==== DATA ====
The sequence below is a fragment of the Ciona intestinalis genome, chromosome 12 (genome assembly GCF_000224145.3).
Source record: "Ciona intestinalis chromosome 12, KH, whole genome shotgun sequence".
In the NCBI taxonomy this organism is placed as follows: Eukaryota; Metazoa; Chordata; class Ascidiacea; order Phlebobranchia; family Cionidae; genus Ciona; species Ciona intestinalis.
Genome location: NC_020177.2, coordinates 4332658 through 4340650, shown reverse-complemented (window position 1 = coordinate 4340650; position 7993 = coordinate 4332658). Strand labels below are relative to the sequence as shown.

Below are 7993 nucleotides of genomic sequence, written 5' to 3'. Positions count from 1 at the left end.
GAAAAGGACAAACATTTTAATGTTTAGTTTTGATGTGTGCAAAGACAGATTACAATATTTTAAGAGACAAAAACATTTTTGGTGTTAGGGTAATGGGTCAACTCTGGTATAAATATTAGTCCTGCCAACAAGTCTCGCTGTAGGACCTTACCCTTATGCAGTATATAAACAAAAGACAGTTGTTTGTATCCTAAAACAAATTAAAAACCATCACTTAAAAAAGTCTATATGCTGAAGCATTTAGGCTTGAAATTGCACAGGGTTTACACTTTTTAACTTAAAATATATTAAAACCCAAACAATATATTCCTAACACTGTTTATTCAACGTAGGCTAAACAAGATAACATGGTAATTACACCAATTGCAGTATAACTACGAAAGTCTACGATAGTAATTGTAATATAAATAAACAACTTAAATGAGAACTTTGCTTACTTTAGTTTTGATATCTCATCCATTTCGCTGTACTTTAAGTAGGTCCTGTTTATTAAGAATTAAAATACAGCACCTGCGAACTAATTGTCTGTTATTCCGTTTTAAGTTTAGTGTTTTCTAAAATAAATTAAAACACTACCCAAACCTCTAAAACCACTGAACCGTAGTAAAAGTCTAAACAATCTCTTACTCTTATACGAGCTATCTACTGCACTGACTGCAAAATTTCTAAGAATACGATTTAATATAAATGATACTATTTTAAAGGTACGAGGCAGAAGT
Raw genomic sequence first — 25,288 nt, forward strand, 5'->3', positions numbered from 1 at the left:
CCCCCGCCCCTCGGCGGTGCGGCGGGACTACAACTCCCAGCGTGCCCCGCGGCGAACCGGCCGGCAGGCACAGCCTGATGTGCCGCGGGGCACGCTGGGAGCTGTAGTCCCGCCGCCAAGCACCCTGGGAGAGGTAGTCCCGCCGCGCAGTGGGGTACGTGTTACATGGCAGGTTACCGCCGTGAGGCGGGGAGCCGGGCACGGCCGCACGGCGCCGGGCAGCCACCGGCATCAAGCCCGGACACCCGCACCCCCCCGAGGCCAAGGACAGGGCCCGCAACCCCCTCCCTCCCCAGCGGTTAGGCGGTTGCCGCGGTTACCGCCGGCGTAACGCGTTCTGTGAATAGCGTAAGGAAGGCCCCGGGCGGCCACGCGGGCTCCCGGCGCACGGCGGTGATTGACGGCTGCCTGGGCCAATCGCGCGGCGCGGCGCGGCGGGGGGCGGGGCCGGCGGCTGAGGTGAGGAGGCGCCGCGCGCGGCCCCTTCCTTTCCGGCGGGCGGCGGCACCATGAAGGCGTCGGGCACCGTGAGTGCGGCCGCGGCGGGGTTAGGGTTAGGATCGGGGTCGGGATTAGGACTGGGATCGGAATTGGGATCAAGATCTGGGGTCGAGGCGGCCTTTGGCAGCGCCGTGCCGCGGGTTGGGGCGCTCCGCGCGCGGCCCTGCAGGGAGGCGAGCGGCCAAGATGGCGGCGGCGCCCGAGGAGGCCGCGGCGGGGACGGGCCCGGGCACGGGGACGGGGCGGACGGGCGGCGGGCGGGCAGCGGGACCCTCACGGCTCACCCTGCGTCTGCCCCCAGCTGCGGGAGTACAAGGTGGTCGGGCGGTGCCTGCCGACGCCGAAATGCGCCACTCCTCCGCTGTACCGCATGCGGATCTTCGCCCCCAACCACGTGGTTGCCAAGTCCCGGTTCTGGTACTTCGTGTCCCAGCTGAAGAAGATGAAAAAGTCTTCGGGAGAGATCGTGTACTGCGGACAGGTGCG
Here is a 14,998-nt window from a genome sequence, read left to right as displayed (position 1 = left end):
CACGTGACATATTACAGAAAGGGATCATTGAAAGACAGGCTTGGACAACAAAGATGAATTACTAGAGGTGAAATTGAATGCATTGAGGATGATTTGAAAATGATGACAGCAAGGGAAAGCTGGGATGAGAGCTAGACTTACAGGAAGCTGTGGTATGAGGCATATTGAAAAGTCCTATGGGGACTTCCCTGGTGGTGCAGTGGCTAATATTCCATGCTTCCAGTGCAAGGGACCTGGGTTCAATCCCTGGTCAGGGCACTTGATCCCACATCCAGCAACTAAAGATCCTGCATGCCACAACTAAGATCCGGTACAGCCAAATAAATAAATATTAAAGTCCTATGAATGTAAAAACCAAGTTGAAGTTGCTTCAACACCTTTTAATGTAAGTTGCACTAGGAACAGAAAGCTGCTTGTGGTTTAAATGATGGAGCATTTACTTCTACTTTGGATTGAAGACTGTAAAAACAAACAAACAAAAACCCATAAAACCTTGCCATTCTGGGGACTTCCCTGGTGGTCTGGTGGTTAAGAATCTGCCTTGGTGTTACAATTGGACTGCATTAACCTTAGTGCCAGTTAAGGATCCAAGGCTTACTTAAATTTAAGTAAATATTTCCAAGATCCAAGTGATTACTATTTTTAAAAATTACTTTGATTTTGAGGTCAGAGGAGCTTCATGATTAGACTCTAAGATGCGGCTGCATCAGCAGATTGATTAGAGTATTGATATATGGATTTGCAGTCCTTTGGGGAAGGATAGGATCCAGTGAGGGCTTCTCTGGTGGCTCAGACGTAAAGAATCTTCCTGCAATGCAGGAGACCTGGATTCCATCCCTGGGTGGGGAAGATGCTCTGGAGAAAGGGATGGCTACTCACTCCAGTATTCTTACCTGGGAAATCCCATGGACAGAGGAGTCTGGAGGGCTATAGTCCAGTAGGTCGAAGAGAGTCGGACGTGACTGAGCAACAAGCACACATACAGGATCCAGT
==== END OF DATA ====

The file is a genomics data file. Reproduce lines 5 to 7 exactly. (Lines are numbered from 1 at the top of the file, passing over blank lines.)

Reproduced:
Below are 7993 nucleotides of genomic sequence, written 5' to 3'. Positions count from 1 at the left end.
GAAAAGGACAAACATTTTAATGTTTAGTTTTGATGTGTGCAAAGACAGATTACAATATTTTAAGAGACAAAAACATTTTTGGTGTTAGGGTAATGGGTCAACTCTGGTATAAATATTAGTCCTGCCAACAAGTCTCGCTGTAGGACCTTACCCTTATGCAGTATATAAACAAAAGACAGTTGTTTGTATCCTAAAACAAATTAAAAACCATCACTTAAAAAAGTCTATATGCTGAAGCATTTAGGCTTGAAATTGCACAGGGTTTACACTTTTTAACTTAAAATATATTAAAACCCAAACAATATATTCCTAACACTGTTTATTCAACGTAGGCTAAACAAGATAACATGGTAATTACACCAATTGCAGTATAACTACGAAAGTCTACGATAGTAATTGTAATATAAATAAACAACTTAAATGAGAACTTTGCTTACTTTAGTTTTGATATCTCATCCATTTCGCTGTACTTTAAGTAGGTCCTGTTTATTAAGAATTAAAATACAGCACCTGCGAACTAATTGTCTGTTATTCCGTTTTAAGTTTAGTGTTTTCTAAAATAAATTAAAACACTACCCAAACCTCTAAAACCACTGAACCGTAGTAAAAGTCTAAACAATCTCTTACTCTTATACGAGCTATCTACTGCACTGACTGCAAAATTTCTAAGAATACGATTTAATATAAATGATACTATTTTAAAGGTACGAGGCAGAAGT
Raw genomic sequence first — 25,288 nt, forward strand, 5'->3', positions numbered from 1 at the left: